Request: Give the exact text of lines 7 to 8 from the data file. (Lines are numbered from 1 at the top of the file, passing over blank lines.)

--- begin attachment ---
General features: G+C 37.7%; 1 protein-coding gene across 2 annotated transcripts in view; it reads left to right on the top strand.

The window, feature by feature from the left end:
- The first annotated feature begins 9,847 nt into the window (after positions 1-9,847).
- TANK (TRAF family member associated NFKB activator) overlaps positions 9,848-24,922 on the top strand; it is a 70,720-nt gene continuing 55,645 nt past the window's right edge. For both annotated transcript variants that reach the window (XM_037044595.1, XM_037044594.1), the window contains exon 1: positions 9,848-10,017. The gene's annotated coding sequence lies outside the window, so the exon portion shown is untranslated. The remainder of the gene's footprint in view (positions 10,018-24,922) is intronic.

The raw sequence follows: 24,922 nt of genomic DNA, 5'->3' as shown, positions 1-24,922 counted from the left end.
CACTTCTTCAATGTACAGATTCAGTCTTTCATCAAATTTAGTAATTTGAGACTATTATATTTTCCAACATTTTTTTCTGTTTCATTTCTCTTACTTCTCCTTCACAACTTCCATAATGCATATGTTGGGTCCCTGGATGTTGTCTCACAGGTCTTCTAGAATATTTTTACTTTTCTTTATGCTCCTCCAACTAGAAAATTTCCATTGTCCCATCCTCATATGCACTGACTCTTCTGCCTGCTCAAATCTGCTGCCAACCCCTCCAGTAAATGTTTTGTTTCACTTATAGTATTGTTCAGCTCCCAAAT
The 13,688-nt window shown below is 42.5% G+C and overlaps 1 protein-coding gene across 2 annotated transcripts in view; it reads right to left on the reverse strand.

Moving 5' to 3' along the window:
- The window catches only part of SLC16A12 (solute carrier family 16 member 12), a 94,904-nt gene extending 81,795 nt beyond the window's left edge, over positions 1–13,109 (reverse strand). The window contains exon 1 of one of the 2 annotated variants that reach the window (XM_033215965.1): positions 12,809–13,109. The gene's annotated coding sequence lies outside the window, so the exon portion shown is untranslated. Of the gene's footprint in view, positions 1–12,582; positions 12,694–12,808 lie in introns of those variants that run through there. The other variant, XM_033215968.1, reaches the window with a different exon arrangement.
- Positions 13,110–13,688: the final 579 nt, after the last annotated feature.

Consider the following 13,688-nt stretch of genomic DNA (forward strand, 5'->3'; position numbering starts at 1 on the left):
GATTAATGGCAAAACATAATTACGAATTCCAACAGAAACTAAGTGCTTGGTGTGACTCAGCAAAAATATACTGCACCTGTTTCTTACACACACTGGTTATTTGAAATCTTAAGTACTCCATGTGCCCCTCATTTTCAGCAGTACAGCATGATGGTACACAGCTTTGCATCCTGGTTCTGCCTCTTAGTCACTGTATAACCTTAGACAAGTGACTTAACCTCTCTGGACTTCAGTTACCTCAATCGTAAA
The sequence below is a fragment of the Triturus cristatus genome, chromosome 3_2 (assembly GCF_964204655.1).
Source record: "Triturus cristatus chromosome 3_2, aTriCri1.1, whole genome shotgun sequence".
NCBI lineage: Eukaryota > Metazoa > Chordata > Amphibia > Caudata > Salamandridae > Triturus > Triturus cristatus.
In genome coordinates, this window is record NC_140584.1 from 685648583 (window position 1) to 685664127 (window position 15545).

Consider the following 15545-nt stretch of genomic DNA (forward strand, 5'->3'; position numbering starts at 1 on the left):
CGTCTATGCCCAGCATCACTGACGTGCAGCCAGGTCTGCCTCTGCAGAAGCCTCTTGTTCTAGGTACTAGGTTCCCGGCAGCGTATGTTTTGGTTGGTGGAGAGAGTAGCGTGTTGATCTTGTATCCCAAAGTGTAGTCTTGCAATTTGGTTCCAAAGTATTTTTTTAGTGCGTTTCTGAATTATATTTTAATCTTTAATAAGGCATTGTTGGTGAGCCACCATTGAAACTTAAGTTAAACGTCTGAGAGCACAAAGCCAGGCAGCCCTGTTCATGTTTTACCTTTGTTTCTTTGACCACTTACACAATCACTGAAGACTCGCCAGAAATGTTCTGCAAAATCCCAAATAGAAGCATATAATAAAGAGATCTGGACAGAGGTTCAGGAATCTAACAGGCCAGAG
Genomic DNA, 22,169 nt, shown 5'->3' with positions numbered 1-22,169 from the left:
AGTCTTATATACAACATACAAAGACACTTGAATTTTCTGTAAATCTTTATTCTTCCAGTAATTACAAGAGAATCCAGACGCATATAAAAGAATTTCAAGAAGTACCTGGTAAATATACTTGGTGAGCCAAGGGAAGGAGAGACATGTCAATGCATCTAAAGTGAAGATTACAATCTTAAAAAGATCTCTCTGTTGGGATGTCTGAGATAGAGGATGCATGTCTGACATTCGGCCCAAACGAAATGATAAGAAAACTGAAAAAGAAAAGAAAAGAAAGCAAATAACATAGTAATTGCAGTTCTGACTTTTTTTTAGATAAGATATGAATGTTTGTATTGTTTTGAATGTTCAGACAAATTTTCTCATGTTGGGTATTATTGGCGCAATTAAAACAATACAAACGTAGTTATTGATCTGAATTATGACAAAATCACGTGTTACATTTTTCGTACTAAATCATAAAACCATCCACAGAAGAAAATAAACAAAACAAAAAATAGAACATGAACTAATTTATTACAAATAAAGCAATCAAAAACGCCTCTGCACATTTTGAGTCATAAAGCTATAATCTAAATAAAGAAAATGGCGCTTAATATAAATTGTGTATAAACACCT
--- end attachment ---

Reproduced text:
The 13,688-nt window shown below is 42.5% G+C and overlaps 1 protein-coding gene across 2 annotated transcripts in view; it reads right to left on the reverse strand.

Moving 5' to 3' along the window: